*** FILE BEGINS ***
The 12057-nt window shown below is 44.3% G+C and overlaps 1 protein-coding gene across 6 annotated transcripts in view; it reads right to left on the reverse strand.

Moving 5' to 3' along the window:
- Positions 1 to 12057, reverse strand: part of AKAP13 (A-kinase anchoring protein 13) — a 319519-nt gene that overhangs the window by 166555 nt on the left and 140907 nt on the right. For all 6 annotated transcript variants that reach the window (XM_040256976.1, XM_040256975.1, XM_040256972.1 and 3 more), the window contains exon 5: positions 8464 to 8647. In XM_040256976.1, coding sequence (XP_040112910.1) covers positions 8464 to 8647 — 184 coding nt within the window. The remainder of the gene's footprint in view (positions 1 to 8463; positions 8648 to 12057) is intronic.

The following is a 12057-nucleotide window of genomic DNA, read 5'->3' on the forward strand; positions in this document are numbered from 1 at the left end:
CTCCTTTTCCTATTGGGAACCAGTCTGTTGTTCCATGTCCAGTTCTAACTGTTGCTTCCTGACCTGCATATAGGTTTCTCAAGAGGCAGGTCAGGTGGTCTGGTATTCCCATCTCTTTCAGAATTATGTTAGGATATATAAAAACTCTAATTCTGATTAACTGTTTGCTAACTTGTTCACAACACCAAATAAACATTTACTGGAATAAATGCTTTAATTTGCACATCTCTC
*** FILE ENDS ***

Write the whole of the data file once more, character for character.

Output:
The 12057-nt window shown below is 44.3% G+C and overlaps 1 protein-coding gene across 6 annotated transcripts in view; it reads right to left on the reverse strand.

Moving 5' to 3' along the window:
- Positions 1 to 12057, reverse strand: part of AKAP13 (A-kinase anchoring protein 13) — a 319519-nt gene that overhangs the window by 166555 nt on the left and 140907 nt on the right. For all 6 annotated transcript variants that reach the window (XM_040256976.1, XM_040256975.1, XM_040256972.1 and 3 more), the window contains exon 5: positions 8464 to 8647. In XM_040256976.1, coding sequence (XP_040112910.1) covers positions 8464 to 8647 — 184 coding nt within the window. The remainder of the gene's footprint in view (positions 1 to 8463; positions 8648 to 12057) is intronic.

The following is a 12057-nucleotide window of genomic DNA, read 5'->3' on the forward strand; positions in this document are numbered from 1 at the left end:
CTCCTTTTCCTATTGGGAACCAGTCTGTTGTTCCATGTCCAGTTCTAACTGTTGCTTCCTGACCTGCATATAGGTTTCTCAAGAGGCAGGTCAGGTGGTCTGGTATTCCCATCTCTTTCAGAATTATGTTAGGATATATAAAAACTCTAATTCTGATTAACTGTTTGCTAACTTGTTCACAACACCAAATAAACATTTACTGGAATAAATGCTTTAATTTGCACATCTCTC